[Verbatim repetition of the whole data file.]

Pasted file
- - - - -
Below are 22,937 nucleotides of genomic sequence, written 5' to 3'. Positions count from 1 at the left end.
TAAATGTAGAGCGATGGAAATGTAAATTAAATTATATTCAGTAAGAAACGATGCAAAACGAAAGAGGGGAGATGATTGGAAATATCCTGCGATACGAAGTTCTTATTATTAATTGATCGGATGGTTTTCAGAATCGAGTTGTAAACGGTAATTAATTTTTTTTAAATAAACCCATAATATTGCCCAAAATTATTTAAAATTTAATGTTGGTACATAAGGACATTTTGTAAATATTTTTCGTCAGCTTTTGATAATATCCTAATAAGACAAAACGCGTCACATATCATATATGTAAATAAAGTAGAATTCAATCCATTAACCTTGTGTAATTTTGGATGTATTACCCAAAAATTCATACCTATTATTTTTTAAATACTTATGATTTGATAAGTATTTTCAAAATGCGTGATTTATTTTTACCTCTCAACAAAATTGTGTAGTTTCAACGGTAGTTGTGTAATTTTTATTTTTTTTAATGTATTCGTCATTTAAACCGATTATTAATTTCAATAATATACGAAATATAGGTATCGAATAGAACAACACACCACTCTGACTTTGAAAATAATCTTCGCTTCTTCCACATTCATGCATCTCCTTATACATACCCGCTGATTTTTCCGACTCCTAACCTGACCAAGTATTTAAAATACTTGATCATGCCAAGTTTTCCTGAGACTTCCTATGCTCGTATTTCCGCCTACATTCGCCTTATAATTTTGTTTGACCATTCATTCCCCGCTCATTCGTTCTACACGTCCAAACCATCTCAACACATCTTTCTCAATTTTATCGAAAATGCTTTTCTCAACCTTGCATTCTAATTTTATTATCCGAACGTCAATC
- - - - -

Below are 22,937 nucleotides of genomic sequence, written 5' to 3'. Positions count from 1 at the left end.
TAAATGTAGAGCGATGGAAATGTAAATTAAATTATATTCAGTAAGAAACGATGCAAAACGAAAGAGGGGAGATGATTGGAAATATCCTGCGATACGAAGTTCTTATTATTAATTGATCGGATGGTTTTCAGAATCGAGTTGTAAACGGTAATTAATTTTTTTTAAATAAACCCATAATATTGCCCAAAATTATTTAAAATTTAATGTTGGTACATAAGGACATTTTGTAAATATTTTTCGTCAGCTTTTGATAATATCCTAATAAGACAAAACGCGTCACATATCATATATGTAAATAAAGTAGAATTCAATCCATTAACCTTGTGTAATTTTGGATGTATTACCCAAAAATTCATACCTATTATTTTTTAAATACTTATGATTTGATAAGTATTTTCAAAATGCGTGATTTATTTTTACCTCTCAACAAAATTGTGTAGTTTCAACGGTAGTTGTGTAATTTTTATTTTTTTTAATGTATTCGTCATTTAAACCGATTATTAATTTCAATAATATACGAAATATAGGTATCGAATAGAACAACACACCACTCTGACTTTGAAAATAATCTTCGCTTCTTCCACATTCATGCATCTCCTTATACATACCCGCTGATTTTTCCGACTCCTAACCTGACCAAGTATTTAAAATACTTGATCATGCCAAGTTTTCCTGAGACTTCCTATGCTCGTATTTCCGCCTACATTCGCCTTATAATTTTGTTTGACCATTCATTCCCCGCTCATTCGTTCTACACGTCCAAACCATCTCAACACATCTTTCTCAATTTTATCGAAAATGCTTTTCTCAACCTTGCATTCTAATTTTATTATCCGAACGTCAATC